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Fit Mind, Fit Job

From Evidence to Practice in Mental Health and Work

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The costs of mental ill-health for individuals, employers and society at large are enormous. Mental illness is responsible for a very significant loss of potential labour supply, high rates of unemployment, and a high incidence of sickness absence and reduced productivity at work. Following an introductory report (Sick on the Job: Myths and Realities about Mental Health and Work) and nine country reports, this final synthesis report summarizes the findings from the participating countries and makes the case for a stronger policy response.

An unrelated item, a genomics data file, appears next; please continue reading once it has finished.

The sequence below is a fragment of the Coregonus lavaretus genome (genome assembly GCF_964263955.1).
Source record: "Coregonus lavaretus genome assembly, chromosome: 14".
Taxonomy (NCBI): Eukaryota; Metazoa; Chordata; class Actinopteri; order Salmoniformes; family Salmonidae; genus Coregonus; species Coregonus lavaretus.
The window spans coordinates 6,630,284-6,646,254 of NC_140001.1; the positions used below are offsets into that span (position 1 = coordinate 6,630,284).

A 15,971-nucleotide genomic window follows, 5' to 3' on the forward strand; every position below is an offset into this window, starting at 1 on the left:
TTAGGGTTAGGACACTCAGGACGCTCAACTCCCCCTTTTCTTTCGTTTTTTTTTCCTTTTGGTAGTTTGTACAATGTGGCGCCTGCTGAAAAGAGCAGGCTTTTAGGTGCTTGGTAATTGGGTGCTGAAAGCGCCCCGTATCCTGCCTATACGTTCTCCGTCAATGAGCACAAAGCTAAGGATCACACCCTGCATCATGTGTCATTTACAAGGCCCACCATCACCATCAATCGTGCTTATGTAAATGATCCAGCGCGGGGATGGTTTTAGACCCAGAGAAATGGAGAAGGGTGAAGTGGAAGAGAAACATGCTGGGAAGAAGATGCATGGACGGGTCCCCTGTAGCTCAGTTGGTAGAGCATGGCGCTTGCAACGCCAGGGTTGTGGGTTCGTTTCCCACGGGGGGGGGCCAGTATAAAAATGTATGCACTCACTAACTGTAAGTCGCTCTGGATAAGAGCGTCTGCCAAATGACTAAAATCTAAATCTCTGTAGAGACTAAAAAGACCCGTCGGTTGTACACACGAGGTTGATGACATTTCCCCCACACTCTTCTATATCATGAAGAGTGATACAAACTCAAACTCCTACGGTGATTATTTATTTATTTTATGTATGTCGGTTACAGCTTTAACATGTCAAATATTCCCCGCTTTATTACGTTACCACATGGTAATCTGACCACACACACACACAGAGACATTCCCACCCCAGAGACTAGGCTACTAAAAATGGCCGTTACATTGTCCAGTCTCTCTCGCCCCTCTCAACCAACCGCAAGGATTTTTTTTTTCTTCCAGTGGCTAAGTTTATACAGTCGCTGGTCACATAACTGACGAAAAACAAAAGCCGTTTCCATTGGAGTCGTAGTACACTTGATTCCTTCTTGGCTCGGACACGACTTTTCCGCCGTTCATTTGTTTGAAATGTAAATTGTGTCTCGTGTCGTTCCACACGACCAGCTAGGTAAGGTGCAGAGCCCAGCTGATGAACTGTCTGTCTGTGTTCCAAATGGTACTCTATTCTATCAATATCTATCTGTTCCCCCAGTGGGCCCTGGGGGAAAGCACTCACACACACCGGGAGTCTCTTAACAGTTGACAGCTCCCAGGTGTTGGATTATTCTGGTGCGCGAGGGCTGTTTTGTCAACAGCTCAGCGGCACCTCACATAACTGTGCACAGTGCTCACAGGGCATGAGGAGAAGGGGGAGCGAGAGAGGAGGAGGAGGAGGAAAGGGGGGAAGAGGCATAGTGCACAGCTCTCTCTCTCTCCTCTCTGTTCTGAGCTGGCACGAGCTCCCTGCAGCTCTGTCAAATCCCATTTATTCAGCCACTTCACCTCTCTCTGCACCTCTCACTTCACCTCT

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Foreword

Mental ill-health is a key issue for labour market and social policies in OECD countries; an issue that has been long neglected also because of the widespread stigma and preconceptions. Yet mental ill-health exacts high costs on the people affected, businesses, and the economy as a whole. Things are beginning to change, however. OECD governments are increasingly coming to recognise that policy has a major role to play; it can help improve education outcomes and employment opportunities for people who suffer from mental ill-health; help those who are employed but struggling in their jobs; and prevent long-term sickness, unemployment and disability.

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